As we face the next year with some uncertainty, some plans may need to shift gears to accommodate our changing environment. As colleges and universities decide whether to re-open or transition to online classes, this could be an opportunity for students to consider waiting out this period, turning their attention to other means of experiential learning.
Colleges and universities are still sorting through some difficult options as they prepare for the first full school year since the coronavirus (Covid-19) pandemic. Some schools that aren’t in infection hot spots plan to open as usual – for now. Others, including top schools like Harvard, have moved their classes online. Housing is another concern as sharing dorms and communal bathrooms could increase the risk of students spreading the disease.
No matter how your child’s school decides to address these challenges, it’s likely that the “traditional” college experience will be diminished this year.
Here are 3 reasons why taking a gap year could be a better use of your student’s time and financial resources, when compared to paying college-level fees for virtual higher learning.
1. College is already stressful, and adding stress will most likely not have a positive effect on performance.
Even type-A overachievers can have trouble adjusting to living and learning on their own in a college environment. Covid-19 could make going away to college even more stressful. Is your child going to be uncomfortable in social and educational situations that aren’t ideal for social distancing? Does your child have any preexisting health conditions that might put them at risk? Will your child be able to adjust on the fly if learning or living conditions have to be altered?
Your home might not be as exciting as a big university. But it’s certainly more stable. Given how unexpectedly Covid-19 can affect communities, talk to your child about what kind of environment will be best for their education this year.
2. College is already expensive, but you aren’t actually getting the service that you expected when you signed up.
Many schools that have committed to virtual learning aren’t scaling down their tuition fees to match that diminished experience. Zoom lectures and study groups could be worth the cost for older students who are nearing graduation or working on a thesis project. But many freshman and sophomores will be paying handily for introductory credits they might be able to earn at an in-state university or community college at a fraction of the cost. Earning a few credits during a gap year might also make your child’s eventual return to campus and a full class load easier to manage.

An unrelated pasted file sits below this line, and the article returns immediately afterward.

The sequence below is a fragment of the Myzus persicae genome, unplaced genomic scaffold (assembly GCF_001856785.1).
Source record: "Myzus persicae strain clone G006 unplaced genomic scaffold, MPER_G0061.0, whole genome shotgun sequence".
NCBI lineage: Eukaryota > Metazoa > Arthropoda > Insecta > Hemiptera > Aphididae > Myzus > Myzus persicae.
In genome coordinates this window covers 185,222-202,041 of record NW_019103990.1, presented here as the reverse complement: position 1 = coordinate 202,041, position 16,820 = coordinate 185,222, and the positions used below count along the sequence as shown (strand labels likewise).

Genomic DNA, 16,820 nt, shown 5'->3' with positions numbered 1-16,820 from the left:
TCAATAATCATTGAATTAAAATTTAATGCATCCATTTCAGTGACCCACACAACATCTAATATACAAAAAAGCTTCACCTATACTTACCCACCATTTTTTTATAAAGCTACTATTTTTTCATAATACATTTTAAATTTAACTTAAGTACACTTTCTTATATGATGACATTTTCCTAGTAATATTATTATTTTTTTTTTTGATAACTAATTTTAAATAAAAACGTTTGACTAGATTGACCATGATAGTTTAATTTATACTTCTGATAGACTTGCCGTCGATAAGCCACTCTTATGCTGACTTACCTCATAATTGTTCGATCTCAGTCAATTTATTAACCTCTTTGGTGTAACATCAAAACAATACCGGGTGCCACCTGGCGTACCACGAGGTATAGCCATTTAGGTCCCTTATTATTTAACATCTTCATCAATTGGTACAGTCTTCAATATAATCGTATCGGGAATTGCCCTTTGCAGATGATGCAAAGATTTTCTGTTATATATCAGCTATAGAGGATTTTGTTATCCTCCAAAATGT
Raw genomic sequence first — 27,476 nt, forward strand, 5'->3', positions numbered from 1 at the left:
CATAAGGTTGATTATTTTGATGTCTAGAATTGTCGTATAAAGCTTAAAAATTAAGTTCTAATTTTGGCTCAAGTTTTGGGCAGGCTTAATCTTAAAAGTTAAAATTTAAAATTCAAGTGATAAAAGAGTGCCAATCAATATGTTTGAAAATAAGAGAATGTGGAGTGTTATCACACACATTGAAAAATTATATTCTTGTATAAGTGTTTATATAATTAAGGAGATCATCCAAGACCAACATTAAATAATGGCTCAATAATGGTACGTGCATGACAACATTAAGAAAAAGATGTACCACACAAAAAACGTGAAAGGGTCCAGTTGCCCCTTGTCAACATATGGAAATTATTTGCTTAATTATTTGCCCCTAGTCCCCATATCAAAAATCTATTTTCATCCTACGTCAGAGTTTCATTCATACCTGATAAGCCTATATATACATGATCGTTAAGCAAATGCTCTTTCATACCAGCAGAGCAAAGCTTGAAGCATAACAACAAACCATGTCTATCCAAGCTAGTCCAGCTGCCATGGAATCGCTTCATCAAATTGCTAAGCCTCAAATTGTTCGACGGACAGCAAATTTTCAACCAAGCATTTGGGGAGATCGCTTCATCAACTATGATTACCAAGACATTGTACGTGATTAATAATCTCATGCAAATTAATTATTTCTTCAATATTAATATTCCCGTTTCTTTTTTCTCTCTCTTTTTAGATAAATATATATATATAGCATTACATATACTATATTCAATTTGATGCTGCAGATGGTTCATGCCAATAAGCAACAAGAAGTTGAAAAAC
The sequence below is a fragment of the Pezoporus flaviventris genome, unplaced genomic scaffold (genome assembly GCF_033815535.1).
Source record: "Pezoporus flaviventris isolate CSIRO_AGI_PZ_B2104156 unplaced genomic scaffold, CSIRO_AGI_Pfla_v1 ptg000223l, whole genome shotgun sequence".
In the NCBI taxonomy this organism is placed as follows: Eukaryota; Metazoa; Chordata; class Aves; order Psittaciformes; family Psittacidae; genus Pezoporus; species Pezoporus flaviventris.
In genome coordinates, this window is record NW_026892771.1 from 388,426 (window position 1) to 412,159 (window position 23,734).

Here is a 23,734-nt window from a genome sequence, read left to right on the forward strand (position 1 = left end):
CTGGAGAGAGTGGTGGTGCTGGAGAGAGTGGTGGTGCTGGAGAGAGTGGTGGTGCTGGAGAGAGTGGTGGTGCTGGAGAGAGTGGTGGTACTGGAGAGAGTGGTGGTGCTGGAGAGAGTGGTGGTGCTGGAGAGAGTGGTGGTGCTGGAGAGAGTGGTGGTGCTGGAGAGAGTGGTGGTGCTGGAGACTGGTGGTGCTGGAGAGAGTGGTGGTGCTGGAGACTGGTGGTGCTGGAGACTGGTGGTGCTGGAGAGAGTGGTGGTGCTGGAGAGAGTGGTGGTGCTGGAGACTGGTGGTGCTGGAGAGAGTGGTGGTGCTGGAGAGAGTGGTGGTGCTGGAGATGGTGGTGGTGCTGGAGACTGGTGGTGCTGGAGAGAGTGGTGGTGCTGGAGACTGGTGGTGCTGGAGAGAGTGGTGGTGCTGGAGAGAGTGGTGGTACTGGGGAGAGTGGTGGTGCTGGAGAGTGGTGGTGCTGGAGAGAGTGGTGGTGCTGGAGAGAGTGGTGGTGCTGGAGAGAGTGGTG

Have a conversation with your child and his or her guidance counselor to explore all options for earning credit this year. And make sure you ask if your child’s school has set up any gap year programs for students who are delaying in-person enrollment or partnered with any online-only universities.
Want to learn more about managing your child's finances during college?
Check out the links below:
- Important Financial Lessons for your High School and College Age Kids.
- Tips to Help your Kids Build Credit in College.
- A Parent-Student Contract: Monitoring Your Kids in College
3. College is not the only way to learn, and our ever-changing society is beginning to value extra-curricular experiences more highly.
One positive of the Covid-19 quarantine was that it forced all of us to slow down for a few weeks and take stock of what’s really important. We spent more time talking to our friends and families. We learned how to cook, draw, speak Spanish, and play music. We read books we’d never had time for and tried new hobbies we’d always been curious about. We gained new life and working skills that will help us going forward.
Taking a gap year can have many of the same benefits. In between earning a few online credits, your child could take a part-time job at a company they’re interested in. They could volunteer at an organization that serves a cause they want to study. They could use the money they save on housing costs to rent an apartment and get used to setting their own schedule, paying bills, and managing their time effectively. They can explore their passions in a real-world environment to make sure they’re committing their time and money to an academic major that will make them happy and productive members of society.
When it comes to the job search, these additional activities can give your child a competitive edge in the job market. Interesting experiences and taking the initiative all add up to a well-rounded and valuable employee.
How Mission Wealth Can Help
College is a major transition that we’ve been anticipating on your $Lifeline. We understand that Covid-19 could affect that planning. Let’s talk about the information you’re getting from your child’s school and figure out the best options for your students, your family, and your finances.